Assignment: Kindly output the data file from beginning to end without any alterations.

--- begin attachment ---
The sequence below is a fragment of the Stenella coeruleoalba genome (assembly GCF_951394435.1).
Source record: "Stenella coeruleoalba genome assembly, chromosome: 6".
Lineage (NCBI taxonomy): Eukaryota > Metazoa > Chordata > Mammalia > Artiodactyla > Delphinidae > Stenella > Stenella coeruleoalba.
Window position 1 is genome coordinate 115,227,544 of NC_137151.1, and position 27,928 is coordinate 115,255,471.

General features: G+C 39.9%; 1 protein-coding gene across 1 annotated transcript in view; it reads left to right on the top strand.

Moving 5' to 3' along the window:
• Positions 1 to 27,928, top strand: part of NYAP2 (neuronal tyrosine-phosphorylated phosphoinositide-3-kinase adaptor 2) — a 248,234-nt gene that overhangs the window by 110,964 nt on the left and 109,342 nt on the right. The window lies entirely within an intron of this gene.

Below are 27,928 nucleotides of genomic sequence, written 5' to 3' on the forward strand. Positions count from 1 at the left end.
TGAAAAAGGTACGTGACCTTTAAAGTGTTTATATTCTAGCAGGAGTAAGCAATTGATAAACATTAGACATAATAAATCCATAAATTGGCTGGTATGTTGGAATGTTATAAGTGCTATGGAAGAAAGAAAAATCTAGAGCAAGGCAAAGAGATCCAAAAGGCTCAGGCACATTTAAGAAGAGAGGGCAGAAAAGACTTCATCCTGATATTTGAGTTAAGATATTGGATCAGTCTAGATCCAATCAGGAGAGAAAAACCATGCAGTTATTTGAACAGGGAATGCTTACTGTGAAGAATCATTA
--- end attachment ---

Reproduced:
The sequence below is a fragment of the Stenella coeruleoalba genome (assembly GCF_951394435.1).
Source record: "Stenella coeruleoalba genome assembly, chromosome: 6".
Lineage (NCBI taxonomy): Eukaryota > Metazoa > Chordata > Mammalia > Artiodactyla > Delphinidae > Stenella > Stenella coeruleoalba.
Window position 1 is genome coordinate 115,227,544 of NC_137151.1, and position 27,928 is coordinate 115,255,471.

General features: G+C 39.9%; 1 protein-coding gene across 1 annotated transcript in view; it reads left to right on the top strand.

Moving 5' to 3' along the window:
• Positions 1 to 27,928, top strand: part of NYAP2 (neuronal tyrosine-phosphorylated phosphoinositide-3-kinase adaptor 2) — a 248,234-nt gene that overhangs the window by 110,964 nt on the left and 109,342 nt on the right. The window lies entirely within an intron of this gene.

Below are 27,928 nucleotides of genomic sequence, written 5' to 3' on the forward strand. Positions count from 1 at the left end.
TGAAAAAGGTACGTGACCTTTAAAGTGTTTATATTCTAGCAGGAGTAAGCAATTGATAAACATTAGACATAATAAATCCATAAATTGGCTGGTATGTTGGAATGTTATAAGTGCTATGGAAGAAAGAAAAATCTAGAGCAAGGCAAAGAGATCCAAAAGGCTCAGGCACATTTAAGAAGAGAGGGCAGAAAAGACTTCATCCTGATATTTGAGTTAAGATATTGGATCAGTCTAGATCCAATCAGGAGAGAAAAACCATGCAGTTATTTGAACAGGGAATGCTTACTGTGAAGAATCATTA